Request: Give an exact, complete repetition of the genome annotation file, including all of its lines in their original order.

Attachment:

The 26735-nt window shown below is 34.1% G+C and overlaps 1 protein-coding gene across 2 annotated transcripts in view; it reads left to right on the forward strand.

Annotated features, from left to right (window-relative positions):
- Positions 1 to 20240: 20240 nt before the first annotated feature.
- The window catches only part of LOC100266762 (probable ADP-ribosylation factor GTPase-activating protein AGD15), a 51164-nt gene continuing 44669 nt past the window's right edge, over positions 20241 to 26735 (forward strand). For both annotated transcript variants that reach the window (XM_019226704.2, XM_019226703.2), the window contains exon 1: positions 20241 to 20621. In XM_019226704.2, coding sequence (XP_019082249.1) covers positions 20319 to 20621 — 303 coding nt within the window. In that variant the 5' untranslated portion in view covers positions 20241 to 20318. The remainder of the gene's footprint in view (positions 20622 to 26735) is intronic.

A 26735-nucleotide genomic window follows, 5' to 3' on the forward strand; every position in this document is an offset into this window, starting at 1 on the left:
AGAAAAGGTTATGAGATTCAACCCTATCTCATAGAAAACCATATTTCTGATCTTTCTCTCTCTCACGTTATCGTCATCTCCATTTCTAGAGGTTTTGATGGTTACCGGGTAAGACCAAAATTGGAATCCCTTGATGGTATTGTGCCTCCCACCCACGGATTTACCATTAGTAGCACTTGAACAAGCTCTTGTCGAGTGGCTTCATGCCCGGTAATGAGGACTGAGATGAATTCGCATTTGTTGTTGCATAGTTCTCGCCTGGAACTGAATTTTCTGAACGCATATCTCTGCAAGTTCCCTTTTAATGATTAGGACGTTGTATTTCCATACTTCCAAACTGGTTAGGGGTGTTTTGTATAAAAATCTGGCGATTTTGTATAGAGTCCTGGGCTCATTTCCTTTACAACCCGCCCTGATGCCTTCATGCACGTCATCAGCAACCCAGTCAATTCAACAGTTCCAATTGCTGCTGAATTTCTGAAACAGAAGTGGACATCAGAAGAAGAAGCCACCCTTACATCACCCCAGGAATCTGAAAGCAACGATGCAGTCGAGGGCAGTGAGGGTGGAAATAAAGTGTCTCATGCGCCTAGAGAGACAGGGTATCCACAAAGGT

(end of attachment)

The 26735-nt window shown below is 34.1% G+C and overlaps 1 protein-coding gene across 2 annotated transcripts in view; it reads left to right on the forward strand.

Annotated features, from left to right (window-relative positions):
- Positions 1 to 20240: 20240 nt before the first annotated feature.
- The window catches only part of LOC100266762 (probable ADP-ribosylation factor GTPase-activating protein AGD15), a 51164-nt gene continuing 44669 nt past the window's right edge, over positions 20241 to 26735 (forward strand). For both annotated transcript variants that reach the window (XM_019226704.2, XM_019226703.2), the window contains exon 1: positions 20241 to 20621. In XM_019226704.2, coding sequence (XP_019082249.1) covers positions 20319 to 20621 — 303 coding nt within the window. In that variant the 5' untranslated portion in view covers positions 20241 to 20318. The remainder of the gene's footprint in view (positions 20622 to 26735) is intronic.

A 26735-nucleotide genomic window follows, 5' to 3' on the forward strand; every position in this document is an offset into this window, starting at 1 on the left:
AGAAAAGGTTATGAGATTCAACCCTATCTCATAGAAAACCATATTTCTGATCTTTCTCTCTCTCACGTTATCGTCATCTCCATTTCTAGAGGTTTTGATGGTTACCGGGTAAGACCAAAATTGGAATCCCTTGATGGTATTGTGCCTCCCACCCACGGATTTACCATTAGTAGCACTTGAACAAGCTCTTGTCGAGTGGCTTCATGCCCGGTAATGAGGACTGAGATGAATTCGCATTTGTTGTTGCATAGTTCTCGCCTGGAACTGAATTTTCTGAACGCATATCTCTGCAAGTTCCCTTTTAATGATTAGGACGTTGTATTTCCATACTTCCAAACTGGTTAGGGGTGTTTTGTATAAAAATCTGGCGATTTTGTATAGAGTCCTGGGCTCATTTCCTTTACAACCCGCCCTGATGCCTTCATGCACGTCATCAGCAACCCAGTCAATTCAACAGTTCCAATTGCTGCTGAATTTCTGAAACAGAAGTGGACATCAGAAGAAGAAGCCACCCTTACATCACCCCAGGAATCTGAAAGCAACGATGCAGTCGAGGGCAGTGAGGGTGGAAATAAAGTGTCTCATGCGCCTAGAGAGACAGGGTATCCACAAAGGT